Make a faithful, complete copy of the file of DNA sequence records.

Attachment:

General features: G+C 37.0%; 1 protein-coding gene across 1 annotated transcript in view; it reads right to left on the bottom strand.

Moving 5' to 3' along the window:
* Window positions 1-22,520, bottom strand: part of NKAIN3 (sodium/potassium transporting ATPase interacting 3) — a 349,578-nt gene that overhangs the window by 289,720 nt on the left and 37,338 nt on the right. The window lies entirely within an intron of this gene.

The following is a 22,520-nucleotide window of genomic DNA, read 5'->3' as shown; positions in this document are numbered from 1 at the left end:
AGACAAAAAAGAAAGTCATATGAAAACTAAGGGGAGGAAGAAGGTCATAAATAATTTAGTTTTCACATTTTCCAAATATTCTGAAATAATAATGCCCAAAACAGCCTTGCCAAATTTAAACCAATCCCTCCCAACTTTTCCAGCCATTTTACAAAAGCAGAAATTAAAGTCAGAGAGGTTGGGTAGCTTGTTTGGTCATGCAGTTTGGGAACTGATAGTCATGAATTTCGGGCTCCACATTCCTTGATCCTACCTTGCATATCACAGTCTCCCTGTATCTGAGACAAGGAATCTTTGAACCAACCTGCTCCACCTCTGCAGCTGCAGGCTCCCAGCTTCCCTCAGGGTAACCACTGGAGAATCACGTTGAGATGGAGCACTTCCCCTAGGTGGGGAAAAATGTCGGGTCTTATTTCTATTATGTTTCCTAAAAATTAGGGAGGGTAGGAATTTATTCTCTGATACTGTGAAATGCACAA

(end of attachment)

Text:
General features: G+C 37.0%; 1 protein-coding gene across 1 annotated transcript in view; it reads right to left on the bottom strand.

Moving 5' to 3' along the window:
* Window positions 1-22,520, bottom strand: part of NKAIN3 (sodium/potassium transporting ATPase interacting 3) — a 349,578-nt gene that overhangs the window by 289,720 nt on the left and 37,338 nt on the right. The window lies entirely within an intron of this gene.

The following is a 22,520-nucleotide window of genomic DNA, read 5'->3' as shown; positions in this document are numbered from 1 at the left end:
AGACAAAAAAGAAAGTCATATGAAAACTAAGGGGAGGAAGAAGGTCATAAATAATTTAGTTTTCACATTTTCCAAATATTCTGAAATAATAATGCCCAAAACAGCCTTGCCAAATTTAAACCAATCCCTCCCAACTTTTCCAGCCATTTTACAAAAGCAGAAATTAAAGTCAGAGAGGTTGGGTAGCTTGTTTGGTCATGCAGTTTGGGAACTGATAGTCATGAATTTCGGGCTCCACATTCCTTGATCCTACCTTGCATATCACAGTCTCCCTGTATCTGAGACAAGGAATCTTTGAACCAACCTGCTCCACCTCTGCAGCTGCAGGCTCCCAGCTTCCCTCAGGGTAACCACTGGAGAATCACGTTGAGATGGAGCACTTCCCCTAGGTGGGGAAAAATGTCGGGTCTTATTTCTATTATGTTTCCTAAAAATTAGGGAGGGTAGGAATTTATTCTCTGATACTGTGAAATGCACAA